For the Blackwell family, Christmas was not a free-spirited or joyful celebration. Having just lost their parents, the kids had to rely on each other for strength.
COVID-19 has wreaked havoc on the lives of millions of people and a happily married couple recently lost their lives to the deadly virus. Paul Blackwell, 62, and Rose Mary Blackwell, 65, had been married for 30 years and were parents to four children. Both were teachers in the Grand Prairie Independent School District in Grand Prairie, Texas. While Rose Mary was a second-grade teacher and had just reached her 20th year at Travis World Language Academy, Paul was a PE teacher and football coach at Fannin Middle school, as per CNN. They were so dedicated to their students that they continued to work until they fell sick.
The couple contracted the virus just a week before Thanksgiving. “It really took a toll on them pretty quickly,” son Shawn Blackwell told NBC News about his parents showing symptoms. He mentioned that his mother was suffering shortness of breath at night and wasn’t sleeping and his father laid on the couch for four days.
Their worsening health forced them to miss Thanksgiving with their children for the first time. “There’s not been one Thanksgiving we’ve never spent together,” son Brandon Blackwell said, according to NBC News. After the holiday, the couple was admitted to the hospital, where they’d spend the next few weeks fighting the biggest battle... the one for their lives. And it was a bleak outlook for them.
Shawn said, according to CNN, "Doctors said they hadn't seen any progression at all, and they were slowly declining in their overall vital functions. It got to the point where it was very far gone and that there was nothing else they could do."
For a while, the brothers were unable to be with their parents and had to resort to only video calls. “Their spirits were not too high during their hospital stay," Brandon said. "But just us being there, I know, gave them some type of comfort. I was just glad they were able to see our faces.”
However, after they were transferred to the ICU, they all knew it was the end. “My little brother Shawn got to speak with my mom right before she got intubated and I was able to speak with my dad right before he got intubated, so it was crazy how that worked out,” Brandon said. But not for long. “My dad wasn’t going to make it too much longer and my mom was right behind him,” Shawn said.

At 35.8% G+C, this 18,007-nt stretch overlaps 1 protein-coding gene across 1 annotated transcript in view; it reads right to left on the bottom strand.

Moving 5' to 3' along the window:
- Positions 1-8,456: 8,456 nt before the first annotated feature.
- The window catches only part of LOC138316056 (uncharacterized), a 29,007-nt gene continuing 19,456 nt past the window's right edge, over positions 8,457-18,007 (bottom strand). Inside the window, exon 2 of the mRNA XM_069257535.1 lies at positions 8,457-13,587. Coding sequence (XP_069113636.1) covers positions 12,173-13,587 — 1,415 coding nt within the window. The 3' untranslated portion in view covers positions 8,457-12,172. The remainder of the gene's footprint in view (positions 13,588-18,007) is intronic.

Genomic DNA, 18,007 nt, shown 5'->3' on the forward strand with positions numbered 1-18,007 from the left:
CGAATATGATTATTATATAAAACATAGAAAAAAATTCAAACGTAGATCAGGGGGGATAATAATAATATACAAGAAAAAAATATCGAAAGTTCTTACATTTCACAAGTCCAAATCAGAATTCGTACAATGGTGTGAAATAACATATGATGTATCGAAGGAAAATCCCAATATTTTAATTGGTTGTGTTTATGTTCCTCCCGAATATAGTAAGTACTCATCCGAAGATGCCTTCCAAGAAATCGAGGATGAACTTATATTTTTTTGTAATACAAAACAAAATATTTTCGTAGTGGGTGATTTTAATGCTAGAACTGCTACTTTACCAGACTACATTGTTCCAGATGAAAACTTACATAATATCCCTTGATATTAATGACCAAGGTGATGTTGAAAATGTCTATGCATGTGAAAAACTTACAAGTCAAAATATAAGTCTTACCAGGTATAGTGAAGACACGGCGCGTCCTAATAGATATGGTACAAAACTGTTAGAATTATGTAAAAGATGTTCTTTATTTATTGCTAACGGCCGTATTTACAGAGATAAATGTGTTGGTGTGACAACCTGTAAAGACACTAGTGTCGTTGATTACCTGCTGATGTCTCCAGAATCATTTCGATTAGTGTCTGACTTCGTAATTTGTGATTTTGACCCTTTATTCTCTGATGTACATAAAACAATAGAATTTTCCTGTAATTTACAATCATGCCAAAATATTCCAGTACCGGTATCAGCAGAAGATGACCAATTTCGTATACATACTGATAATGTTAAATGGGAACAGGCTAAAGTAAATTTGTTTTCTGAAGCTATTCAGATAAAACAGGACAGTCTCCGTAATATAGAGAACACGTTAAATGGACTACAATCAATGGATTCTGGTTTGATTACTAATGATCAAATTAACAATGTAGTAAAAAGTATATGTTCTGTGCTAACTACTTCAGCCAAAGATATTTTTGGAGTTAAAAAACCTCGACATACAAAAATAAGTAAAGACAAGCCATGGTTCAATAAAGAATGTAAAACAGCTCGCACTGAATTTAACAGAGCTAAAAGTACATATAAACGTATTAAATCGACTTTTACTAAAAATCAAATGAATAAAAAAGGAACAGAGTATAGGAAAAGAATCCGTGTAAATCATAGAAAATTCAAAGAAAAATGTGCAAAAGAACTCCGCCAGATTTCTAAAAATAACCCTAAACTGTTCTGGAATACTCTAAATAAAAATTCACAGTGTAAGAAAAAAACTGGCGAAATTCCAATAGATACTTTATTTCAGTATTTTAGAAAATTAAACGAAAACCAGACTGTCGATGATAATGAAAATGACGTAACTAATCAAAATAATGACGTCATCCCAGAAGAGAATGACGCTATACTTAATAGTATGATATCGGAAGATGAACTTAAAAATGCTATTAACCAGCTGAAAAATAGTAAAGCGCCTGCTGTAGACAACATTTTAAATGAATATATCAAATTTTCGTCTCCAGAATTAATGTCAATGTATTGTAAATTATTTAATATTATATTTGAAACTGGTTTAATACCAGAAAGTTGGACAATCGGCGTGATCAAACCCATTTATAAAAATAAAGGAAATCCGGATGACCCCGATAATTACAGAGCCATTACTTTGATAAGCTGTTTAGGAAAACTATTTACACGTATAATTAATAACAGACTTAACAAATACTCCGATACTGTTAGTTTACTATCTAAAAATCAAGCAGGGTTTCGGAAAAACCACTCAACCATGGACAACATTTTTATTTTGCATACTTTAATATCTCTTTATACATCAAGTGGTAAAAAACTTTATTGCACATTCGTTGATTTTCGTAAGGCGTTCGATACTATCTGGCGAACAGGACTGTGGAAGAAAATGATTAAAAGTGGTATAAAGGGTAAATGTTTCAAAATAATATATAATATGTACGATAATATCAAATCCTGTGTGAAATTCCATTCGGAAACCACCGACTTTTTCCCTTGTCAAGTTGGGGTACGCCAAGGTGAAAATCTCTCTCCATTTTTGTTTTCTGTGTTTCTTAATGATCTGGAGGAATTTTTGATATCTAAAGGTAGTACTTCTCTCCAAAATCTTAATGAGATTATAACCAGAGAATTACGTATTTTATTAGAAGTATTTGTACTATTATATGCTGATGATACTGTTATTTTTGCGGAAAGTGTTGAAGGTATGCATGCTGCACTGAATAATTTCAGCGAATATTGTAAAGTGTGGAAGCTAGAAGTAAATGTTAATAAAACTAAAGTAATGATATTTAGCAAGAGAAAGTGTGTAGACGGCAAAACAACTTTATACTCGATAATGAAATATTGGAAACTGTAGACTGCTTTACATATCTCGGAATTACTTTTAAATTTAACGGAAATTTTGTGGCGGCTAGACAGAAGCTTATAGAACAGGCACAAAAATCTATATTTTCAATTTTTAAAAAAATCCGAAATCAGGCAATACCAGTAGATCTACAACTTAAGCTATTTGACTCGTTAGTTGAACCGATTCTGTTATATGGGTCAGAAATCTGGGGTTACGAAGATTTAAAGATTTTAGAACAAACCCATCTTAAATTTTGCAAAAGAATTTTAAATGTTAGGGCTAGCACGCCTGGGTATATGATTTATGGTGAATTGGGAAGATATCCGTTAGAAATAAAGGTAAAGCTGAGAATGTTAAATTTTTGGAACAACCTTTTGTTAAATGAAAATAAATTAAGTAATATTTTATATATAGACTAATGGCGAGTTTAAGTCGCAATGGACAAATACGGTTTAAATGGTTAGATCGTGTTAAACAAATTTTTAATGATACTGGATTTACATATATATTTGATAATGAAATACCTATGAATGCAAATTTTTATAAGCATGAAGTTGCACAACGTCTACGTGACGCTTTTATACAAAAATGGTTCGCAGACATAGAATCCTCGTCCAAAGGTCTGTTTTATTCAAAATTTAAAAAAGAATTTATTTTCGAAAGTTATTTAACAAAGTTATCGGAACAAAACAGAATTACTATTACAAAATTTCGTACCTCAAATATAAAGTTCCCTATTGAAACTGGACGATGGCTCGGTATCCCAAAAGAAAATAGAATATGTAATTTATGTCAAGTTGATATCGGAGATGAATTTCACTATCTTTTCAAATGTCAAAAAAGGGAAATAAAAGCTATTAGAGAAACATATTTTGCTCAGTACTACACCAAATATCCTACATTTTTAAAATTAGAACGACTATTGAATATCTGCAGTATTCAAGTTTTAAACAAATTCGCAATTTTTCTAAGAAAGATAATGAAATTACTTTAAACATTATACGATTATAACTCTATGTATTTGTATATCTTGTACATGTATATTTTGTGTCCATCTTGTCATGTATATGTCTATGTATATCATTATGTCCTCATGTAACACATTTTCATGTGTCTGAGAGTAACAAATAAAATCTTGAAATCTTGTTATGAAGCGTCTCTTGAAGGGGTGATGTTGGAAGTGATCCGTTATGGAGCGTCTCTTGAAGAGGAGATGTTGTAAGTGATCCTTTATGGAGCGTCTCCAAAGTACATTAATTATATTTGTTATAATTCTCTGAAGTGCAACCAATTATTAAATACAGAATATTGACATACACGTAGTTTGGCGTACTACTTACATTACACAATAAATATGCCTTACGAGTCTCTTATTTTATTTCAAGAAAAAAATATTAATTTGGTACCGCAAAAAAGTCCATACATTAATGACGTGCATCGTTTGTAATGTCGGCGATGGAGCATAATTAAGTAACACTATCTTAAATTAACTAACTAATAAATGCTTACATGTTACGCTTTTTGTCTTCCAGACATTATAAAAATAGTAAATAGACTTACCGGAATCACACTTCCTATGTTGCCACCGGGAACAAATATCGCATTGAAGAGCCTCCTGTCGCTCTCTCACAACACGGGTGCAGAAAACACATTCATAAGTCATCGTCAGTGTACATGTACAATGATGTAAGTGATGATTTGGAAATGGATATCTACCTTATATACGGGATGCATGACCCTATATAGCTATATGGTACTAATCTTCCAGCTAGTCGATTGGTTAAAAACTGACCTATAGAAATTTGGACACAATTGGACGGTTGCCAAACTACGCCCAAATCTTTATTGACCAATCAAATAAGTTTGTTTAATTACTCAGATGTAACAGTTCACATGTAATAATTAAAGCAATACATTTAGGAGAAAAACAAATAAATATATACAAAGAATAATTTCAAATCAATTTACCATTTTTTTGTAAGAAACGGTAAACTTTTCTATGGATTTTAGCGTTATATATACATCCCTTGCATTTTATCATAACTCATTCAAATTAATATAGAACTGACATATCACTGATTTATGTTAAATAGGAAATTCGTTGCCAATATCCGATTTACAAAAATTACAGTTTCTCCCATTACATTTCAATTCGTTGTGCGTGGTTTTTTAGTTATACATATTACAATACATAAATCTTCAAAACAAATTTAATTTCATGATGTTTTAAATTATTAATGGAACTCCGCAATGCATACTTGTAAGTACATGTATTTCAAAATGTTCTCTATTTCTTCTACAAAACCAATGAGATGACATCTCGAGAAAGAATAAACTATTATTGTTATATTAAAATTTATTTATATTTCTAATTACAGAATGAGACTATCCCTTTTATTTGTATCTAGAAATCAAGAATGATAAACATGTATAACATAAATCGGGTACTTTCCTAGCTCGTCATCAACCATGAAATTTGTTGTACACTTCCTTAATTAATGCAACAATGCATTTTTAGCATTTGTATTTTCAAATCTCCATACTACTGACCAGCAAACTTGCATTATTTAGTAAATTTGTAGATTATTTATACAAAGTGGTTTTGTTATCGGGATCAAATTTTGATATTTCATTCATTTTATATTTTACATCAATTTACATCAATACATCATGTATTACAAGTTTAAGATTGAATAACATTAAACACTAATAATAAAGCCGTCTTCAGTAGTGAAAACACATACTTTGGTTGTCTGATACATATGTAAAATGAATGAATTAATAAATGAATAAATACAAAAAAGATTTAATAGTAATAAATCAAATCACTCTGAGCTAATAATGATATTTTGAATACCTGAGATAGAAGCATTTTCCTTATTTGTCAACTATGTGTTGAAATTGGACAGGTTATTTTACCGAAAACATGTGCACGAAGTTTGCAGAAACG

After several days of intensive care and multiple ventilators, he and his brothers were forced to make the hard decision to let their parents off life support and at least have the comfort of going together. "Me and my brother came to the conclusion to let them go at peace together. They were together and holding hands. My brother and I were both holding my parent's hands as well, so all four of us were holding each other's hands as they were both removed from the ventilator," he added. However, the other sons weren't able to be with their parents when they passed away.
“Two of my other brothers are actually in the room there at the hospital and they wheeled my stepmother in there in the room with my father and at the same time, removed them both from the ventilator. They had them holding hands and they were both gone in a couple of minutes,” said Christopher Blackwell, Paul's son, according to CBS 11. “I’ve never seen anything like that before and it’s hard to even put into words seeing that.”
Though it was unclear how they contracted the virus, their deaths were a blow to the people who knew and loved them. The Grand Prairie Independent School District expressed their condolences and sadness to the family and the school community in a post on Facebook. "Rose Mary and Paul will be greatly missed. Our thoughts and prayers go out to their family, friends, coworkers, and students both current and former," the school district wrote.
A GoFundMe page was organized to help raise relief funds for the Blackwells as they made arrangements for their loss. "I just want people to know I am proud of the people my mom and dad were and proud of the things they accomplished," said Shawn. "They were the definition of the greatest parents and grandparents ever."
“It did give us some sense of closure that they both went together because, honestly, it would’ve been weird to have one without the other,” he added.